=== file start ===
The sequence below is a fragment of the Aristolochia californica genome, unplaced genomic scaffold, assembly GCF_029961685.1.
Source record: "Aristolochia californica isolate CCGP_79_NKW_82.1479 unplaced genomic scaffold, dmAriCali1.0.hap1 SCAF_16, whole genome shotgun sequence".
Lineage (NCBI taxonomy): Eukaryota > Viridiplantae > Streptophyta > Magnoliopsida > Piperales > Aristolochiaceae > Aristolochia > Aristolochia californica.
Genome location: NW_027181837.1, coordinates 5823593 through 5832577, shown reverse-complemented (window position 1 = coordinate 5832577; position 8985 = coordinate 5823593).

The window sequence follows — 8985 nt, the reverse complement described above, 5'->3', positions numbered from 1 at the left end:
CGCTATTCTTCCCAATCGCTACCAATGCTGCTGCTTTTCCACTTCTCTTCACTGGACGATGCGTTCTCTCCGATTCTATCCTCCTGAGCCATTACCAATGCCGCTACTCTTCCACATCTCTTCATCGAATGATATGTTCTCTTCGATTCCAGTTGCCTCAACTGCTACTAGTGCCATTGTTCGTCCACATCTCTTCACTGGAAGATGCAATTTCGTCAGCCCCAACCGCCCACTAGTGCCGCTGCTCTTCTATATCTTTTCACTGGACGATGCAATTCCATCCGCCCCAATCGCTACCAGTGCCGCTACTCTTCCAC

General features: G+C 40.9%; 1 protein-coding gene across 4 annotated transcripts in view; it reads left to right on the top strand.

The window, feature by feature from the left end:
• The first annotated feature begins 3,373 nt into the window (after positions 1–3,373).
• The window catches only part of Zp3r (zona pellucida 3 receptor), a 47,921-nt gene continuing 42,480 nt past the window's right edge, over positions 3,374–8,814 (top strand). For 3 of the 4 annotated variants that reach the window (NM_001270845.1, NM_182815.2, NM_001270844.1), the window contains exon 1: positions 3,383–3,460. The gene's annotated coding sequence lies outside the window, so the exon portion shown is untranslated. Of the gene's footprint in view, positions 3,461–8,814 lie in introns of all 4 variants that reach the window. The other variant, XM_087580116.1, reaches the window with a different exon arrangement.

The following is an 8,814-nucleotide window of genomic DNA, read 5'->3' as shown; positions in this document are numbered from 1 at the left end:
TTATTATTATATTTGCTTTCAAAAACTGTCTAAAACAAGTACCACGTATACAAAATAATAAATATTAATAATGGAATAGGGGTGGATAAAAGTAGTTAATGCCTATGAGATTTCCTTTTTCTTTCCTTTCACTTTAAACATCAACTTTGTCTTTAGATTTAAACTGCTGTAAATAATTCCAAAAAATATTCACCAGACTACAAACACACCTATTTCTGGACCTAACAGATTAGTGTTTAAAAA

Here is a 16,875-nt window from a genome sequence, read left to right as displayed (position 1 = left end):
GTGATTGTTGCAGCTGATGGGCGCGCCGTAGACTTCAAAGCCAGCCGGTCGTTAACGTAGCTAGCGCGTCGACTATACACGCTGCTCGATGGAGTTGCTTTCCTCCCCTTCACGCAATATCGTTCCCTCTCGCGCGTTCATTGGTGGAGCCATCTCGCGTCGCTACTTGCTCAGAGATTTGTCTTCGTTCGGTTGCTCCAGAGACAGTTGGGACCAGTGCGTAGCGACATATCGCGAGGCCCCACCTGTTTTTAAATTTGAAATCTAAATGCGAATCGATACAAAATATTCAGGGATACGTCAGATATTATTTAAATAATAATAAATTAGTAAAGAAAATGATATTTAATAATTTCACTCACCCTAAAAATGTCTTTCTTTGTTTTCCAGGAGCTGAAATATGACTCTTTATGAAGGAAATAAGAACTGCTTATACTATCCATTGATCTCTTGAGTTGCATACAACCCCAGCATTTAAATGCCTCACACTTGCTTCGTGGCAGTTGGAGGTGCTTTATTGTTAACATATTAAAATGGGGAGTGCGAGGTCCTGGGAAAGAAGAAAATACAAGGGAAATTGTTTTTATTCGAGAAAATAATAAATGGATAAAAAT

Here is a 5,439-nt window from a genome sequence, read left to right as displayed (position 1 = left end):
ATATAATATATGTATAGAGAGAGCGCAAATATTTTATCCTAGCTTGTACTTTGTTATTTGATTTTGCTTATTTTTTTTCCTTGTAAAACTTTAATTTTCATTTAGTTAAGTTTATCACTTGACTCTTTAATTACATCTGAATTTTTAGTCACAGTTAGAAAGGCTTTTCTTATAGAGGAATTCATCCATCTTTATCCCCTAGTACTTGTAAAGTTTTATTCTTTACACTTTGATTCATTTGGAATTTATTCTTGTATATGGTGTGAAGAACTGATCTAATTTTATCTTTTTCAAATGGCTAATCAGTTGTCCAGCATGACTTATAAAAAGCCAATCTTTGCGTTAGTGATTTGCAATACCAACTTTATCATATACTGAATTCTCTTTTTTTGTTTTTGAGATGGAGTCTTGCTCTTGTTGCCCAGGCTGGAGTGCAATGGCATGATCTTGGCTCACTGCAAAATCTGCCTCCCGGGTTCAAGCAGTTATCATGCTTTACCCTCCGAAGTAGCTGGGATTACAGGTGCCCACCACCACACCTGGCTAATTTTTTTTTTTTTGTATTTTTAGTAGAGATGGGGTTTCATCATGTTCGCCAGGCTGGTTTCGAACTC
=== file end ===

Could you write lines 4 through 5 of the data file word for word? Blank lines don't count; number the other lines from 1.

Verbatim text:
Genome location: NW_027181837.1, coordinates 5823593 through 5832577, shown reverse-complemented (window position 1 = coordinate 5832577; position 8985 = coordinate 5823593).

The window sequence follows — 8985 nt, the reverse complement described above, 5'->3', positions numbered from 1 at the left end: